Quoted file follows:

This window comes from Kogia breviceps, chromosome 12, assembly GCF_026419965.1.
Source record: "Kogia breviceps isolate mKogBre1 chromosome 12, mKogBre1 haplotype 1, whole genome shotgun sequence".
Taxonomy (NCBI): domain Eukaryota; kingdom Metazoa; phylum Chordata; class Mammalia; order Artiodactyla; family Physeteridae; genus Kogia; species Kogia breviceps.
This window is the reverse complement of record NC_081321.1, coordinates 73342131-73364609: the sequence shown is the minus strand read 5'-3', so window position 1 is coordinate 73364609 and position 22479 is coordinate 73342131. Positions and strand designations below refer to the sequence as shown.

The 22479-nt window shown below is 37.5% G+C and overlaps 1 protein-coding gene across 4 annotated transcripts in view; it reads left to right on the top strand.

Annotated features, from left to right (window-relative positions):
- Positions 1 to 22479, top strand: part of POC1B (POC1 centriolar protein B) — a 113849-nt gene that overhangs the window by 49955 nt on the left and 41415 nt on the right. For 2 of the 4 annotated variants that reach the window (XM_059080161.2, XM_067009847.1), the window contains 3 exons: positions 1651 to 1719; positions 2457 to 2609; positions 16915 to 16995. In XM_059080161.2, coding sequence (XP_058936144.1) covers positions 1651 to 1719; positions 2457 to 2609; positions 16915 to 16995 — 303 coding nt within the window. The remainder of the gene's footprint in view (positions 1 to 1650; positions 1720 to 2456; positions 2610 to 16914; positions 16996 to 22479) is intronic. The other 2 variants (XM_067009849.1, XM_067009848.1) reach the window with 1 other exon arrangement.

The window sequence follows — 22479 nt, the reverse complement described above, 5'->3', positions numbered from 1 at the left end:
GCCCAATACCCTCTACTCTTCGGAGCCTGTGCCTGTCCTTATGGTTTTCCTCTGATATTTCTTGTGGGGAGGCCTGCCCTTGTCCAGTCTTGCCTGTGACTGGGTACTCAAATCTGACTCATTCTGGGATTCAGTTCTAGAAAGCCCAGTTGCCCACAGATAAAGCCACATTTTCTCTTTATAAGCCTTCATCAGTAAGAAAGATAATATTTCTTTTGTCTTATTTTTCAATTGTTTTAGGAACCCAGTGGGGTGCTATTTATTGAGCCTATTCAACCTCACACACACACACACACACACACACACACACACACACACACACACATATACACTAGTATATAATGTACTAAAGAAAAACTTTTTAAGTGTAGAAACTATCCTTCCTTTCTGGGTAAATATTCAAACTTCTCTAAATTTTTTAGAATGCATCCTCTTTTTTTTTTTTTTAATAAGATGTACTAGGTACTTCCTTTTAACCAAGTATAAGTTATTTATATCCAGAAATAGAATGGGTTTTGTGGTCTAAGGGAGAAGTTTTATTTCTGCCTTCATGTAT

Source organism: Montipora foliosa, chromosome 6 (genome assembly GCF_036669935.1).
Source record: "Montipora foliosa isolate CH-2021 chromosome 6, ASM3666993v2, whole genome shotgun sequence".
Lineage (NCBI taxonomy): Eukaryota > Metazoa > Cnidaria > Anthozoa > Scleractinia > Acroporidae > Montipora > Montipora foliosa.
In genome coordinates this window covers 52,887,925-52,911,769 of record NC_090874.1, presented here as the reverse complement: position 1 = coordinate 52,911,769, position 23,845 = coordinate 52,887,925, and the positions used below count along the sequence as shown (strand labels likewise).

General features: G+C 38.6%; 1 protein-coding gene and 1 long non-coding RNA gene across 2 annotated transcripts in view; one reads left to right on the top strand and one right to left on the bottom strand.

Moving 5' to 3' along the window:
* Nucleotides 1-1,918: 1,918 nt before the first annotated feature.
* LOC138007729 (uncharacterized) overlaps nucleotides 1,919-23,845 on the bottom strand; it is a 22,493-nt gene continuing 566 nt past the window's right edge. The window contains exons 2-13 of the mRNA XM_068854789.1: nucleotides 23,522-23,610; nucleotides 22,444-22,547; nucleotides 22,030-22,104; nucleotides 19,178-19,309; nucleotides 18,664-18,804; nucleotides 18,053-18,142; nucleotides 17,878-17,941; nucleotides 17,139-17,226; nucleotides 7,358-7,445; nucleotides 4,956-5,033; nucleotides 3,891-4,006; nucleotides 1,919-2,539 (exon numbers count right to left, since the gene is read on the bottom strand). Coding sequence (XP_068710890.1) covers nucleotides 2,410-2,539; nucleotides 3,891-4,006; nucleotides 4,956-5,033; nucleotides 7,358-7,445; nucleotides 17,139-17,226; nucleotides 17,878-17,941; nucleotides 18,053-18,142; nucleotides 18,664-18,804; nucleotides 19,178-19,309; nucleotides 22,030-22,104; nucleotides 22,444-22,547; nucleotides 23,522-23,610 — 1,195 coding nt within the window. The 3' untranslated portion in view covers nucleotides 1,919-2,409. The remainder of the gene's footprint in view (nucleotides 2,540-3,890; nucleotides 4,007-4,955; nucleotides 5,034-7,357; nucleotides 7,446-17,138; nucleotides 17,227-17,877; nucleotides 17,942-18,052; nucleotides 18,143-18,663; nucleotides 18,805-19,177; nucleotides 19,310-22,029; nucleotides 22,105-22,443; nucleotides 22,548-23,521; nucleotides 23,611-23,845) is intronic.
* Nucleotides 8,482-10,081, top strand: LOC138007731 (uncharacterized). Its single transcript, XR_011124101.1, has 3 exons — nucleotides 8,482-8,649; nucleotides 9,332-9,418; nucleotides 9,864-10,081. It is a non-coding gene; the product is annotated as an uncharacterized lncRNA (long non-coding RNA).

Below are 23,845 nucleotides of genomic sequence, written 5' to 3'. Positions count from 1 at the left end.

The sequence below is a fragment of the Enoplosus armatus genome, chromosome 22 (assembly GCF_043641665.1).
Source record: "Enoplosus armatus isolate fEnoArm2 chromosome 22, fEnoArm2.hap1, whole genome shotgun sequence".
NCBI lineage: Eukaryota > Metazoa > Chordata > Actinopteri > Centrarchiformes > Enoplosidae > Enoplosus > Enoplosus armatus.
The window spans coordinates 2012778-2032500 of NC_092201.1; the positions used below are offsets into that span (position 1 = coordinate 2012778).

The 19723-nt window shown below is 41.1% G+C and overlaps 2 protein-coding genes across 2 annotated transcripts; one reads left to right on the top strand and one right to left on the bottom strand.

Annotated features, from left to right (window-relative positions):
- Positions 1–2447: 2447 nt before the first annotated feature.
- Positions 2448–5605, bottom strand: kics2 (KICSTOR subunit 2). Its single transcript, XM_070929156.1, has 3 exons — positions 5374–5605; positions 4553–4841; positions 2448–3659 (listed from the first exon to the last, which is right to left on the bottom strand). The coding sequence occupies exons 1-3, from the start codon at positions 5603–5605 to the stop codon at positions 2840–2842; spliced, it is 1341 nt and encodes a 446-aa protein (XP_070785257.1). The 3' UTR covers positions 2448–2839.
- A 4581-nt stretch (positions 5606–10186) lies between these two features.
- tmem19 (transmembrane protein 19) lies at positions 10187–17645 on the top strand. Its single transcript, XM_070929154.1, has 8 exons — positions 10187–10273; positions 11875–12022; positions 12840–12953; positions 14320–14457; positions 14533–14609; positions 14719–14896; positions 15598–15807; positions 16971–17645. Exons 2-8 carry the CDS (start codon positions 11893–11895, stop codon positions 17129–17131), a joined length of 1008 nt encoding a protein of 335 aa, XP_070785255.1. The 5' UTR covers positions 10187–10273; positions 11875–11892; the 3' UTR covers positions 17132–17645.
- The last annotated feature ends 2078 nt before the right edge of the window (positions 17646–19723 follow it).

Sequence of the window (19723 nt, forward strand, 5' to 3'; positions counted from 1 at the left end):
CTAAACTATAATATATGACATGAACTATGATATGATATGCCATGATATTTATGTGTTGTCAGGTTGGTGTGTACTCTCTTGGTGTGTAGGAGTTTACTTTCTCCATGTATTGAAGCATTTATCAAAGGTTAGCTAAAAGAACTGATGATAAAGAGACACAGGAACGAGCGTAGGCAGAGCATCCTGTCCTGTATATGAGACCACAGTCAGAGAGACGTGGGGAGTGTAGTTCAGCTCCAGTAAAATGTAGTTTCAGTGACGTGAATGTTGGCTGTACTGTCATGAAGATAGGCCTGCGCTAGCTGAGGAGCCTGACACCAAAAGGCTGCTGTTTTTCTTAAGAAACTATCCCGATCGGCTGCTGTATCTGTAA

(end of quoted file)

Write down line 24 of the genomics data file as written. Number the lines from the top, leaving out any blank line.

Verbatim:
The 19723-nt window shown below is 41.1% G+C and overlaps 2 protein-coding genes across 2 annotated transcripts; one reads left to right on the top strand and one right to left on the bottom strand.